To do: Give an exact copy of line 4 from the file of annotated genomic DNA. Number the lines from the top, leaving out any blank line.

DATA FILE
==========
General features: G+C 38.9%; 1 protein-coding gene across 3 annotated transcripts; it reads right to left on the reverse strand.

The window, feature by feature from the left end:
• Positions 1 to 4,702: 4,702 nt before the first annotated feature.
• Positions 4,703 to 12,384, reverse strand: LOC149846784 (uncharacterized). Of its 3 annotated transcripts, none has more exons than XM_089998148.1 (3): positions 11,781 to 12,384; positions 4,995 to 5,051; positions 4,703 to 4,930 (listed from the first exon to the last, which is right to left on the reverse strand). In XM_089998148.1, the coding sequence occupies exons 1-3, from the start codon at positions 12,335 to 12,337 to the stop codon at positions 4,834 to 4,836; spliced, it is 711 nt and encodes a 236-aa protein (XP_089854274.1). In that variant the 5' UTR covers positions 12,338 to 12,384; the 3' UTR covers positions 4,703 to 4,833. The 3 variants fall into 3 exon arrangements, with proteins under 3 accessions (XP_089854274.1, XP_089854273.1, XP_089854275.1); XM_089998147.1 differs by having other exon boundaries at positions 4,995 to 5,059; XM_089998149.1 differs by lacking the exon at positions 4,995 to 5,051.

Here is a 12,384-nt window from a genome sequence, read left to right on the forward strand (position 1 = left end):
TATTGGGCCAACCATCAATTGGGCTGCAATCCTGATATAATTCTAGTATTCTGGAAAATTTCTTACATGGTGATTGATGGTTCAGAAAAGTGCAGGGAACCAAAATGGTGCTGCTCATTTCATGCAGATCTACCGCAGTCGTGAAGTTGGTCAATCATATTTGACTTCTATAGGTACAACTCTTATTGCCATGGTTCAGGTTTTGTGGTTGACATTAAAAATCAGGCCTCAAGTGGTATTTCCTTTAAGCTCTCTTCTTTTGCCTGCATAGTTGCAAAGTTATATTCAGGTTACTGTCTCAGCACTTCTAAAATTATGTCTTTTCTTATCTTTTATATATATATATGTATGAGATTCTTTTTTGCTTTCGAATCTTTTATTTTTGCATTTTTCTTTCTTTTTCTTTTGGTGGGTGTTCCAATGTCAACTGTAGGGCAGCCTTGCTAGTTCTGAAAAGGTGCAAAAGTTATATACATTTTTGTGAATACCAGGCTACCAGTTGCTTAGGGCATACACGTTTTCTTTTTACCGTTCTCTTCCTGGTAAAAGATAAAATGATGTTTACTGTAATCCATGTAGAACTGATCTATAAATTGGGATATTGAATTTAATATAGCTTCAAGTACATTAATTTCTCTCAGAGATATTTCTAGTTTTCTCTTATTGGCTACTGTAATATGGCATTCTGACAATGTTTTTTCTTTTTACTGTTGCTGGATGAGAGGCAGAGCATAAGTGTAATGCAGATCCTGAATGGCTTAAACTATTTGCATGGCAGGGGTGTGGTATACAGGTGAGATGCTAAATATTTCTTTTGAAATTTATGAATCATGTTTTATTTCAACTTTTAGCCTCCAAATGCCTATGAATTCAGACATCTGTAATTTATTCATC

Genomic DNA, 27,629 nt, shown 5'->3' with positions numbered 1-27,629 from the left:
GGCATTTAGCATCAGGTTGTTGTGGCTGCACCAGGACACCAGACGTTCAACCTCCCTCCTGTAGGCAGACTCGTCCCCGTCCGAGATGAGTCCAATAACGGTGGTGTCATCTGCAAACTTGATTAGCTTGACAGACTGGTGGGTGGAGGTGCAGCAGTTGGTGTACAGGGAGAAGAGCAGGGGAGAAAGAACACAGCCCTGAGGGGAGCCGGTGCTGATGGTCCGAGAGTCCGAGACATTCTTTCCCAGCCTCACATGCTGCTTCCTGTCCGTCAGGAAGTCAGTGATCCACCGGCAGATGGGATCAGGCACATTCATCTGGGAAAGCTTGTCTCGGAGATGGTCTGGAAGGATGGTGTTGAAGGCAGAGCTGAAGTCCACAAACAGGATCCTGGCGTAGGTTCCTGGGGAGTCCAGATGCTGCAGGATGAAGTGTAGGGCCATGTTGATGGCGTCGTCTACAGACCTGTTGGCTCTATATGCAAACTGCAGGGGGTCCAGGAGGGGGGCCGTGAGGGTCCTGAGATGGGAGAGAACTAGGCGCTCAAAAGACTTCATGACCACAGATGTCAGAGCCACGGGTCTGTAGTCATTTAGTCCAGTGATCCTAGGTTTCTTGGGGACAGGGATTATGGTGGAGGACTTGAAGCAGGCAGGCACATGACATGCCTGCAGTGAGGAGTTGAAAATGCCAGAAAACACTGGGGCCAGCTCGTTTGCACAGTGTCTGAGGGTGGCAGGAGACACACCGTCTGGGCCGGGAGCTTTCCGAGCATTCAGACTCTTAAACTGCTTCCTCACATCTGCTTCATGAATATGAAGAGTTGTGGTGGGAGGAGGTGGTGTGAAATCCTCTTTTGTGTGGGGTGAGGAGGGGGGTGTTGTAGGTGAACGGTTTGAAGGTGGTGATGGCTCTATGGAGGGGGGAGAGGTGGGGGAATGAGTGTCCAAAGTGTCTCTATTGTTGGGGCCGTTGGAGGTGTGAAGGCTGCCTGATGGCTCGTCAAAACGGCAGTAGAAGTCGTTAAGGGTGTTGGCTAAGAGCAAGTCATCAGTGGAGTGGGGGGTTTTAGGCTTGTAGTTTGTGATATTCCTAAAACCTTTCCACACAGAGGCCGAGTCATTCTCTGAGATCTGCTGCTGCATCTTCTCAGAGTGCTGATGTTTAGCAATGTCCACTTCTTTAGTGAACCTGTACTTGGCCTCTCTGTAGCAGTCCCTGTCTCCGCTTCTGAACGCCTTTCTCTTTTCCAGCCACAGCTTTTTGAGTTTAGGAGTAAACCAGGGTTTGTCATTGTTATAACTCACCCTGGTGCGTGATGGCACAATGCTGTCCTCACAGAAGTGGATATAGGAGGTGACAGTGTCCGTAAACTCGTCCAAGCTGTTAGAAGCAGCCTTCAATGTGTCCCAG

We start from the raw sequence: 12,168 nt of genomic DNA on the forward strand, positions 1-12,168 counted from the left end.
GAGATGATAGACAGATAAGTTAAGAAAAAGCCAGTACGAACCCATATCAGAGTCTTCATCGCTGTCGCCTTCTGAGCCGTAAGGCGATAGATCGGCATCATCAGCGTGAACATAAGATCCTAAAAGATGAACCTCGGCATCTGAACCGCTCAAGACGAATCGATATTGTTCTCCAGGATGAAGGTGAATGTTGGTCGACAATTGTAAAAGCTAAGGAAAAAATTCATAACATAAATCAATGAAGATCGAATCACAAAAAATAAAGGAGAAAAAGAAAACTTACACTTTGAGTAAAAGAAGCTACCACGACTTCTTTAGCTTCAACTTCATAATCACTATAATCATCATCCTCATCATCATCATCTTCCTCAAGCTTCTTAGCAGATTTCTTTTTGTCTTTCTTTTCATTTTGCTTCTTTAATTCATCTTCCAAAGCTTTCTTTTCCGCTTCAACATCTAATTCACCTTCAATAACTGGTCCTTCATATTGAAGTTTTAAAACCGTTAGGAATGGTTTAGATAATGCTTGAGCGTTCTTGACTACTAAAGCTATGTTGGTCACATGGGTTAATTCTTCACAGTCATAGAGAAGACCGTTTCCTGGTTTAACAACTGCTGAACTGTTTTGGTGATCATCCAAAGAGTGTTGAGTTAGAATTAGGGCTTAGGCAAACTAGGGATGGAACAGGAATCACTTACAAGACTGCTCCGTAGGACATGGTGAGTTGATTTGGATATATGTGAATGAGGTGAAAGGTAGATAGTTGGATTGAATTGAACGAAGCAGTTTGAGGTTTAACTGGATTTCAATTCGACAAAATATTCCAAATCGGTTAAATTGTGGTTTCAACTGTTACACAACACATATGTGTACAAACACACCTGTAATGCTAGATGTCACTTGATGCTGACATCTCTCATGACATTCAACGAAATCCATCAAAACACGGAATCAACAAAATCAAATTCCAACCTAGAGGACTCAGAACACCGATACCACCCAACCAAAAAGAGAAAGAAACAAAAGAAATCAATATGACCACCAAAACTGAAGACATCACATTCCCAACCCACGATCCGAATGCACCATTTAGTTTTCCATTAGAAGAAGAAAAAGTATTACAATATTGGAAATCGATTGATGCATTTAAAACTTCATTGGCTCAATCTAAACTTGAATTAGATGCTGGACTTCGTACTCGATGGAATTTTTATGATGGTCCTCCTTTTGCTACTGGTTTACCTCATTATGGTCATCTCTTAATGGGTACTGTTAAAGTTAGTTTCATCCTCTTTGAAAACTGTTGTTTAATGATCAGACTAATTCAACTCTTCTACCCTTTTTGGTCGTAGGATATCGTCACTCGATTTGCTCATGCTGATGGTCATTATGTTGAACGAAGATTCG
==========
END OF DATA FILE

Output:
• Positions 4,703 to 12,384, reverse strand: LOC149846784 (uncharacterized). Of its 3 annotated transcripts, none has more exons than XM_089998148.1 (3): positions 11,781 to 12,384; positions 4,995 to 5,051; positions 4,703 to 4,930 (listed from the first exon to the last, which is right to left on the reverse strand). In XM_089998148.1, the coding sequence occupies exons 1-3, from the start codon at positions 12,335 to 12,337 to the stop codon at positions 4,834 to 4,836; spliced, it is 711 nt and encodes a 236-aa protein (XP_089854274.1). In that variant the 5' UTR covers positions 12,338 to 12,384; the 3' UTR covers positions 4,703 to 4,833. The 3 variants fall into 3 exon arrangements, with proteins under 3 accessions (XP_089854274.1, XP_089854273.1, XP_089854275.1); XM_089998147.1 differs by having other exon boundaries at positions 4,995 to 5,059; XM_089998149.1 differs by lacking the exon at positions 4,995 to 5,051.